This frequently asked question is becoming a common question asked of me. The answer can be a bit complicated and it partially depends upon whether the bank is state or federally chartered. However there are four ways in which banks are accountable to its customers or regulatory bodies.
The little known Office of the Comptroller of the Currency (OCC) charters, regulates, and supervises all national banks. They DO have the power to take action against a bank that does not comply with regulations or that otherwise engages in unsound business practices. The OCC does not regulate all banks.
Every state also has a department of banking. This department has a complaint procedure that you can easily follow to communicate your dissatisfaction with your lender. Very few people take this step, but it can be helpful for you. The departments have broad power.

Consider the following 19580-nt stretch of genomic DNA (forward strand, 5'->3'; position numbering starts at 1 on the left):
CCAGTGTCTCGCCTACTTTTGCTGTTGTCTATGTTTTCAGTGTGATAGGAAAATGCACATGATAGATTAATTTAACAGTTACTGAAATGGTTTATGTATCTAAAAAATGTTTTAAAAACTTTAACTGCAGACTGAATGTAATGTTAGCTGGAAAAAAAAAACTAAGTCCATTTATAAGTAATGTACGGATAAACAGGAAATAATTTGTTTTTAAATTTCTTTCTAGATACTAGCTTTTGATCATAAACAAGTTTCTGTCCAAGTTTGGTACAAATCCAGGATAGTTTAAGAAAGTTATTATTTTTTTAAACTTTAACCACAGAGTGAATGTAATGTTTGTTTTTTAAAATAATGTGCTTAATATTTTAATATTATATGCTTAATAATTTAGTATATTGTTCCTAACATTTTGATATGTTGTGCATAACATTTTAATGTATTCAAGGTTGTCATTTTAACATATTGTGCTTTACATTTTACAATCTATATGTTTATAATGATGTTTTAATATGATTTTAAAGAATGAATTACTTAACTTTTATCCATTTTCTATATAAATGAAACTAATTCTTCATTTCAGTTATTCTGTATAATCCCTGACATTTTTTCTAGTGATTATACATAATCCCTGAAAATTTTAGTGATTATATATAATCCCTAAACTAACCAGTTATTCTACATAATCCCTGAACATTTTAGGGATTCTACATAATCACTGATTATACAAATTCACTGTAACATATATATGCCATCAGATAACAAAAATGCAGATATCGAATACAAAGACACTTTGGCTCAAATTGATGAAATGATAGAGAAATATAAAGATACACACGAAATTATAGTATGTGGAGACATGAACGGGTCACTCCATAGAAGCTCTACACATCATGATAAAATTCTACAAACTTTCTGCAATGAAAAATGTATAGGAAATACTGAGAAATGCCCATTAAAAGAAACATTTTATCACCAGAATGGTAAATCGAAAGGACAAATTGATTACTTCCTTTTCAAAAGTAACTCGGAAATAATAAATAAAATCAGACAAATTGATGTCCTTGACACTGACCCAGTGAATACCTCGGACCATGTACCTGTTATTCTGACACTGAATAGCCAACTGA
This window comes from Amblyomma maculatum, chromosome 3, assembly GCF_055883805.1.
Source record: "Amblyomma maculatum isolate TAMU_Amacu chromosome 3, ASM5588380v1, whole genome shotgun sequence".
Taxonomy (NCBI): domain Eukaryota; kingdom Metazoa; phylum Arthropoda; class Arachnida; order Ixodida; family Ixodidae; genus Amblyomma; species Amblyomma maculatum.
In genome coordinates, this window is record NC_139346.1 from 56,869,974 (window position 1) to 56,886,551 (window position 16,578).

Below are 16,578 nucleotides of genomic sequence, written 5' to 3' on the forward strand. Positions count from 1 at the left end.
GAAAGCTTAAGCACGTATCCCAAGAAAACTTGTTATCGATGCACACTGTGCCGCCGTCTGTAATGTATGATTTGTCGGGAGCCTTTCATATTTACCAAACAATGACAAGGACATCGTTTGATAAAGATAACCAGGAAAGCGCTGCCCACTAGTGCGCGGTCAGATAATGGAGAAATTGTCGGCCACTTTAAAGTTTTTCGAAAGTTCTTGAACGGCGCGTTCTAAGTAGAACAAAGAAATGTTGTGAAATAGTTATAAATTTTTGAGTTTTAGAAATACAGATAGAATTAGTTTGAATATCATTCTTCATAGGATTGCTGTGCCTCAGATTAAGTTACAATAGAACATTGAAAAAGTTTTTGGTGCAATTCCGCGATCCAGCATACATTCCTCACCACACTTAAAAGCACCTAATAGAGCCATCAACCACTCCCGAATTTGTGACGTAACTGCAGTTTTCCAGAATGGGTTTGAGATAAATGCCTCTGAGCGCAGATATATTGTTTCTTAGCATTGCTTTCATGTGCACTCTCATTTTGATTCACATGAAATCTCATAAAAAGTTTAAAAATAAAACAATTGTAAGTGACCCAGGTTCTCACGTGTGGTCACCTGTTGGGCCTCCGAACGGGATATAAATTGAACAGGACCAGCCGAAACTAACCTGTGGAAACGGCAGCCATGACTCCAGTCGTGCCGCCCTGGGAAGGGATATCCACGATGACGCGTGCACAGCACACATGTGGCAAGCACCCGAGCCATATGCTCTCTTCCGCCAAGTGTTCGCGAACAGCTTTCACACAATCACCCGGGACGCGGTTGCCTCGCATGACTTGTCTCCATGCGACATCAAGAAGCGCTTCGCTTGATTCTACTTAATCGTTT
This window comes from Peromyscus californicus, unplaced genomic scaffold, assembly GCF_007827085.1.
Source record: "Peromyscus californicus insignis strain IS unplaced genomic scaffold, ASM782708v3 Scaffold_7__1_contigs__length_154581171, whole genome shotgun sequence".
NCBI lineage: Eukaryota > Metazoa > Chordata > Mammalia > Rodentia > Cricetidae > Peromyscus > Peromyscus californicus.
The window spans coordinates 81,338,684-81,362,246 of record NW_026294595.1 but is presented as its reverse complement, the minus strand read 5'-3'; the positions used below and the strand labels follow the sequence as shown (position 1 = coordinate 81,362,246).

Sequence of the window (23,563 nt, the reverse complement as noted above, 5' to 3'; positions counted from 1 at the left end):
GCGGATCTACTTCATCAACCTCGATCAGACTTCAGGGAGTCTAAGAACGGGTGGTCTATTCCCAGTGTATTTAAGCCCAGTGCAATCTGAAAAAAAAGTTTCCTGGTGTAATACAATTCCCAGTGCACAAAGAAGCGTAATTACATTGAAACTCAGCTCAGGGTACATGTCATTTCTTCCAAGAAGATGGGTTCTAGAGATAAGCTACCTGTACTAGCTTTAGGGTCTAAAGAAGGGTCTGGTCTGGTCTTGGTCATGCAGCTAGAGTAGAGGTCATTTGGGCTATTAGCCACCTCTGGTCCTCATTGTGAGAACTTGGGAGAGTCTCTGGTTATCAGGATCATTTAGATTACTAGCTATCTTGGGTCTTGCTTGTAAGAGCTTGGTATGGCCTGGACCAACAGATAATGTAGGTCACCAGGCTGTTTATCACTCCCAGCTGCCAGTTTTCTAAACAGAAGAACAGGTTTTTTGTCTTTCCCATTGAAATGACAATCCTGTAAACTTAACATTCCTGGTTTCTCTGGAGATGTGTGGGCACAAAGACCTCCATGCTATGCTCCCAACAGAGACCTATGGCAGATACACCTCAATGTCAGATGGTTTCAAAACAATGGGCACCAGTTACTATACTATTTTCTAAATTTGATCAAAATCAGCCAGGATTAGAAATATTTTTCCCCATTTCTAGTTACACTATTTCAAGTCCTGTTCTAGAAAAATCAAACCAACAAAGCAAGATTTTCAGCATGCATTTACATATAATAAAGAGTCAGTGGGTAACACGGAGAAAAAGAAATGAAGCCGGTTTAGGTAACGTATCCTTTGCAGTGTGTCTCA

There are also state and federal laws regarding various legal causes of actions, which include, but are not limited to, "lender liability" actions and other contractual and tortuous causes of actions.
Finally, I have found it useful to utilize the Uniform Commercial Code (UCC) in dealing with banks on distressed real estate. There are many aspects to this, but a general, broad application is that under the UCC, banks (and all businesses) must exercise reasonable care and fair dealing with you. Alleging a violation of the UCC and backing the allegation with facts, is a sound way to get the desired result in distressed real estate.